Offa's Dyke. Offa caused to be built the earthwork that still bears his name, Offa's Dyke, which stretches the 150 mile length of the Welsh border. Begun in the 780's, the purpose of the dyke seems to have been as a fortified frontier barrier, much as Hadrian's Wall some six centuries previous. In most places the ditch was 25 feet from the bottom of the cut to the top of the bank, with wood or stone walling on top of that. The work involved has been compared to the building of the Great Pyramid. This gives us some idea of the power wielded by Offa. It seems that the dyke was not permanently manned, relying instead on the warning given by a series of beacons.

(Remember the Heptarchy) Foreign attack. The upper hand enjoyed by the Mercians did not long survive Offa's death. In the 820's a series of victories by Egbert, king of Wessex, broke Mercian control in the south east. The 9th century may well have turned into a struggle for the upper hand between Mercia and Wessex if not for one thing; England was once again the subject of recurring raids from across the seas. This time it was the Danes and Norwegians. The Danes attacked the east coast of England, the Norwegians attacked the north by way of Ireland and Scotland.

DANES and VIKINGS (brief introduction) (835-1035)END OF ANGLO-SAXON PERIOD The Danes found rich pickings in the undefended monastic settlements on Lindisfarne Island and Jarrow, in Northumbria, but they were not out solely for loot. The Danish raids were partly a response to population pressures in their homeland, so they wanted new lands to settle, not merely easy plunder. They made good use of fortified settlements as bases to expand, and their use of helmets, shields, chain mail, and particularly the long handled battle axe, meant

they were better armed than most of their foes.

Their origins are in Scandinavia. The Danes found rich pickings in the undefended monastic settlements on Lindisfarne Island and Jarrow, in Northumbria, but they were not out solely for loot. The Danish raids were partly a response to population pressures in their homeland, so they wanted new lands to settle, not merely easy plunder. They made good use of fortified settlements as bases to expand, and their use of helmets, shields, chain mail, and particularly the long handled battle axe, meant they were better armed than most of their foes. (835-1035) (Ends Brief comment on Danes)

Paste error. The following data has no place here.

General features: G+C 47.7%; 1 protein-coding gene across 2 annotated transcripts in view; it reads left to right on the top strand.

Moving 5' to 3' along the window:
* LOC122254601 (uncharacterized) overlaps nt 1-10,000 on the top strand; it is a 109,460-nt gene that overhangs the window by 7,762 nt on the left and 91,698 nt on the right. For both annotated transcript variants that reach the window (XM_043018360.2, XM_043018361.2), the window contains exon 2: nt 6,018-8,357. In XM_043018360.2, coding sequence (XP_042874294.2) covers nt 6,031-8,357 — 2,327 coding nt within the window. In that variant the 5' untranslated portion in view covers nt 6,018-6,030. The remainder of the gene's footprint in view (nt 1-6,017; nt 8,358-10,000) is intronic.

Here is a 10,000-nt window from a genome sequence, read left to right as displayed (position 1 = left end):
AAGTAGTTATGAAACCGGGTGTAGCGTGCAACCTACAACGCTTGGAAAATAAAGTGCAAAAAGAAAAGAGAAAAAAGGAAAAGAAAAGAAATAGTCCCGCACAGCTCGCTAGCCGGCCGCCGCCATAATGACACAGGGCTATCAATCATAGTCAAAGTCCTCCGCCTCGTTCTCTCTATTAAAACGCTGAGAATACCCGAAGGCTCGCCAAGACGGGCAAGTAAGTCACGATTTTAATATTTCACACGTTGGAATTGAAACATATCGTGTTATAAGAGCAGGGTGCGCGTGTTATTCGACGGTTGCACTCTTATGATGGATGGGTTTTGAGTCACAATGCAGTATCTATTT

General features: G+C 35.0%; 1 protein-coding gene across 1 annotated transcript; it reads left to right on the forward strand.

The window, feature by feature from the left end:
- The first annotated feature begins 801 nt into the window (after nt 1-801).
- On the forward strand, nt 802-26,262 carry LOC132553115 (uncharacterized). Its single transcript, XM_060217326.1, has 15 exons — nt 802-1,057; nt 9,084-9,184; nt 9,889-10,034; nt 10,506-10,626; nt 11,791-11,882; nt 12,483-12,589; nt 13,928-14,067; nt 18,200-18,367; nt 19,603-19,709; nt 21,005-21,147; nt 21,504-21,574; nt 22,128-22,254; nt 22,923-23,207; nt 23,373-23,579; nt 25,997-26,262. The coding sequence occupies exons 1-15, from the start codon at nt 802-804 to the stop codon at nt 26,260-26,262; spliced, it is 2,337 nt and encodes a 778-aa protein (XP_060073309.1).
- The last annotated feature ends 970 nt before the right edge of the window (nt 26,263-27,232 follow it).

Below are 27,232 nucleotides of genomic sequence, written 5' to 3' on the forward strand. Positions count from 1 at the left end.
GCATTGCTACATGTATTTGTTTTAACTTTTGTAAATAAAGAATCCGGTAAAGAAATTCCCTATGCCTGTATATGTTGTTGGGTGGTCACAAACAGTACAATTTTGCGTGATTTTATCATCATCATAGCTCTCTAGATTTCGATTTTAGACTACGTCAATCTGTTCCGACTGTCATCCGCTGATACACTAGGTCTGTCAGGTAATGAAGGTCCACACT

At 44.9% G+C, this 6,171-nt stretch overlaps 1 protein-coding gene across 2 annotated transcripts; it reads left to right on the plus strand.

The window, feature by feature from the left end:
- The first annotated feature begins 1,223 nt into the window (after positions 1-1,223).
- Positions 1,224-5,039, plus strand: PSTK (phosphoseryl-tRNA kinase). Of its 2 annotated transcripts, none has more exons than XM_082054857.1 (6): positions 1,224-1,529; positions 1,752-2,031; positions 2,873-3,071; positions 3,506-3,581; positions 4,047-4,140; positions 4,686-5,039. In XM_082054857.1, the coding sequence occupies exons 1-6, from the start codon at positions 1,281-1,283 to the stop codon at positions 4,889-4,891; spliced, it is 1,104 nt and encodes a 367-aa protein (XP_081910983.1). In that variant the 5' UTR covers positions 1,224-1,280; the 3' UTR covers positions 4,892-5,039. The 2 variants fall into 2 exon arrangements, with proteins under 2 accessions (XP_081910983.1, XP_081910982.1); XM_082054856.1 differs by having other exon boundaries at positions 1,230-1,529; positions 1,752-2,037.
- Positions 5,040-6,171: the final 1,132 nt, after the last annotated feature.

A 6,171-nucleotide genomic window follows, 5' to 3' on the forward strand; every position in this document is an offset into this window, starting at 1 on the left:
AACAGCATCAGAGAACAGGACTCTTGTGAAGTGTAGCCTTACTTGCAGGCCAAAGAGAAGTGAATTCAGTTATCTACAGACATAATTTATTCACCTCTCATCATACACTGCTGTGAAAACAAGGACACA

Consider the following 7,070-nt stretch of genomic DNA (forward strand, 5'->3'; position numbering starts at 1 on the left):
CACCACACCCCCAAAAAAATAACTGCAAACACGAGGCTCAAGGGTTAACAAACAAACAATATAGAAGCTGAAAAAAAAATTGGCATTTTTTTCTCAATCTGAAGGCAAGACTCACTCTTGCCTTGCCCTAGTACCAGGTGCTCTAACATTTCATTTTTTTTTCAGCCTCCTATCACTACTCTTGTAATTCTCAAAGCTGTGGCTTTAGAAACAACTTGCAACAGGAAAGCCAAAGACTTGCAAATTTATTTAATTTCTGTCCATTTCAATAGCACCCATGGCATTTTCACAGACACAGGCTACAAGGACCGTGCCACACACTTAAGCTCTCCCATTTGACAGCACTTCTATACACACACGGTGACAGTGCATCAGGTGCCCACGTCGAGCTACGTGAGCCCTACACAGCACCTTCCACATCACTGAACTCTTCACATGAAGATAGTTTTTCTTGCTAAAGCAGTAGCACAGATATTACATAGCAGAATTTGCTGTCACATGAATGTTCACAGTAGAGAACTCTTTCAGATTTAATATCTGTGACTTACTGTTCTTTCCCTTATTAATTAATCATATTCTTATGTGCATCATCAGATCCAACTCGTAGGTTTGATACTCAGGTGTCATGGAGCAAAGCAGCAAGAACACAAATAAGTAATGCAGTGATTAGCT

Anglo-Saxon Life
Life and Religion. It is difficult to generalize about an era as lengthy as the Dark Ages, but we'll do it anyway. The Anglo-Saxons were pagans when they came to Britain. They worshipped gods of nature and held springs, wells, rocks, and trees in reverence. Religion was not a source of spiritual revelation, it was a means of ensuring success in material things. For example, you might pray to a particular goddess for a successful harvest, or for victory in battle. A few of the main Anglo-Saxon gods were Tiw, Wodin (Odin), Thor, and Friya, whose names are remembered in our days of the week Tuesday, Wednesday, Thursday, and Friday. Religious observance consisted of invocations and charms to ensure the gods' help in securing a desired outcome in the material world, though the presence of grave goods indicates a belief in an afterlife. There is a possibility that female slaves may have been sacrificed on the death of a male owner and included in the grave to accompany him in the next world. A Lord's Life. We know little about how most people lived, for so little remains. The richer lords lived on estates, with a main rectangular hall surrounded by outlying buildings for various living, Saxons dining working, and storage purposes. Inside the hall a lord might mark his prestige by expensive wall hangings or even paintings. The hall was the scene of feasts for the lord's followers, and a lord was expected to be a lavish host.